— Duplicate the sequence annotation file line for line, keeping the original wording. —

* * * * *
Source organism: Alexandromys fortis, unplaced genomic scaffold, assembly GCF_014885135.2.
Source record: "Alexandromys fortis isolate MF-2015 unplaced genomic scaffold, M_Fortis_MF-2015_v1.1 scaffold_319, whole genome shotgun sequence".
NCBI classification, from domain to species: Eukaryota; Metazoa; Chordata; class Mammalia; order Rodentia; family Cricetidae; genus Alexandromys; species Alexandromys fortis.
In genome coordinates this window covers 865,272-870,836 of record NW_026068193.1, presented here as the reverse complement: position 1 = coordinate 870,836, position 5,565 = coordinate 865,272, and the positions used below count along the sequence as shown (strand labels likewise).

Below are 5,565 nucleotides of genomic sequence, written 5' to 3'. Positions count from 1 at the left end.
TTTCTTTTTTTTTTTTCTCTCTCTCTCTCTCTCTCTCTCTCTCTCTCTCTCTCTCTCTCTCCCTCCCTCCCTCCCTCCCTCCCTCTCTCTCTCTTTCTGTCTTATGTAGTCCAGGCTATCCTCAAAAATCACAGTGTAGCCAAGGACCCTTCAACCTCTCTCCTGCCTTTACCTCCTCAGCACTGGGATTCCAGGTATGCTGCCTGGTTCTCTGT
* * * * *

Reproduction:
Source organism: Alexandromys fortis, unplaced genomic scaffold, assembly GCF_014885135.2.
Source record: "Alexandromys fortis isolate MF-2015 unplaced genomic scaffold, M_Fortis_MF-2015_v1.1 scaffold_319, whole genome shotgun sequence".
NCBI classification, from domain to species: Eukaryota; Metazoa; Chordata; class Mammalia; order Rodentia; family Cricetidae; genus Alexandromys; species Alexandromys fortis.
In genome coordinates this window covers 865,272-870,836 of record NW_026068193.1, presented here as the reverse complement: position 1 = coordinate 870,836, position 5,565 = coordinate 865,272, and the positions used below count along the sequence as shown (strand labels likewise).

Below are 5,565 nucleotides of genomic sequence, written 5' to 3'. Positions count from 1 at the left end.
TTTCTTTTTTTTTTTTCTCTCTCTCTCTCTCTCTCTCTCTCTCTCTCTCTCTCTCTCTCTCCCTCCCTCCCTCCCTCCCTCCCTCTCTCTCTCTTTCTGTCTTATGTAGTCCAGGCTATCCTCAAAAATCACAGTGTAGCCAAGGACCCTTCAACCTCTCTCCTGCCTTTACCTCCTCAGCACTGGGATTCCAGGTATGCTGCCTGGTTCTCTGT